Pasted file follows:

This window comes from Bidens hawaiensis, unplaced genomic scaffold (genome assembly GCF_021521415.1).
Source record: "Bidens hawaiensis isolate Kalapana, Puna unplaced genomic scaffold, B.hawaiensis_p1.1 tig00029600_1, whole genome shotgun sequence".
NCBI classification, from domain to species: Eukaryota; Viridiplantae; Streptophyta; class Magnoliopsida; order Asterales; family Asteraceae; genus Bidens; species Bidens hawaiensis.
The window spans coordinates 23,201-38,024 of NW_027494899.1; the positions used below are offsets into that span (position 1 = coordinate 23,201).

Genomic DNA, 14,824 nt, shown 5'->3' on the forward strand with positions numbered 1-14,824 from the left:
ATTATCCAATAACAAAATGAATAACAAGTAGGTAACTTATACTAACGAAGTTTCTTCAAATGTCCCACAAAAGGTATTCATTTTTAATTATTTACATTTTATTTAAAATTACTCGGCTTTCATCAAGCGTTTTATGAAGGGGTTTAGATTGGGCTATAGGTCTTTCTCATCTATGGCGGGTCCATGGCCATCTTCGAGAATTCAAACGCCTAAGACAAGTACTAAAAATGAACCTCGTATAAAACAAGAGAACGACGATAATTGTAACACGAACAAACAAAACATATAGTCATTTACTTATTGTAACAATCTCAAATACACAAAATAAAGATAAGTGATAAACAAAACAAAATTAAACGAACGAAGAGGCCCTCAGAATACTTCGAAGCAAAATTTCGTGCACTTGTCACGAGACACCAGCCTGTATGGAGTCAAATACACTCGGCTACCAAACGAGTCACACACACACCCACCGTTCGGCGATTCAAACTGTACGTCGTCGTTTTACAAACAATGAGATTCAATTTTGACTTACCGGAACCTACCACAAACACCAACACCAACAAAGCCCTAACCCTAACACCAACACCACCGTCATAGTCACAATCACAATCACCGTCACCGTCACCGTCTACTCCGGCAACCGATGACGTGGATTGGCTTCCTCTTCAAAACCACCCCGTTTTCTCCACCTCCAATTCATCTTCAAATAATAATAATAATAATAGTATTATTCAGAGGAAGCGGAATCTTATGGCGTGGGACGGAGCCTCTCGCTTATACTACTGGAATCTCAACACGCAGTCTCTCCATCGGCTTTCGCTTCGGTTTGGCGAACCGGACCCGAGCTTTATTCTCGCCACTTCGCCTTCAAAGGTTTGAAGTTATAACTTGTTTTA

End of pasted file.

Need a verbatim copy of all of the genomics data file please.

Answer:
This window comes from Bidens hawaiensis, unplaced genomic scaffold (genome assembly GCF_021521415.1).
Source record: "Bidens hawaiensis isolate Kalapana, Puna unplaced genomic scaffold, B.hawaiensis_p1.1 tig00029600_1, whole genome shotgun sequence".
NCBI classification, from domain to species: Eukaryota; Viridiplantae; Streptophyta; class Magnoliopsida; order Asterales; family Asteraceae; genus Bidens; species Bidens hawaiensis.
The window spans coordinates 23,201-38,024 of NW_027494899.1; the positions used below are offsets into that span (position 1 = coordinate 23,201).

Genomic DNA, 14,824 nt, shown 5'->3' on the forward strand with positions numbered 1-14,824 from the left:
ATTATCCAATAACAAAATGAATAACAAGTAGGTAACTTATACTAACGAAGTTTCTTCAAATGTCCCACAAAAGGTATTCATTTTTAATTATTTACATTTTATTTAAAATTACTCGGCTTTCATCAAGCGTTTTATGAAGGGGTTTAGATTGGGCTATAGGTCTTTCTCATCTATGGCGGGTCCATGGCCATCTTCGAGAATTCAAACGCCTAAGACAAGTACTAAAAATGAACCTCGTATAAAACAAGAGAACGACGATAATTGTAACACGAACAAACAAAACATATAGTCATTTACTTATTGTAACAATCTCAAATACACAAAATAAAGATAAGTGATAAACAAAACAAAATTAAACGAACGAAGAGGCCCTCAGAATACTTCGAAGCAAAATTTCGTGCACTTGTCACGAGACACCAGCCTGTATGGAGTCAAATACACTCGGCTACCAAACGAGTCACACACACACCCACCGTTCGGCGATTCAAACTGTACGTCGTCGTTTTACAAACAATGAGATTCAATTTTGACTTACCGGAACCTACCACAAACACCAACACCAACAAAGCCCTAACCCTAACACCAACACCACCGTCATAGTCACAATCACAATCACCGTCACCGTCACCGTCTACTCCGGCAACCGATGACGTGGATTGGCTTCCTCTTCAAAACCACCCCGTTTTCTCCACCTCCAATTCATCTTCAAATAATAATAATAATAATAGTATTATTCAGAGGAAGCGGAATCTTATGGCGTGGGACGGAGCCTCTCGCTTATACTACTGGAATCTCAACACGCAGTCTCTCCATCGGCTTTCGCTTCGGTTTGGCGAACCGGACCCGAGCTTTATTCTCGCCACTTCGCCTTCAAAGGTTTGAAGTTATAACTTGTTTTA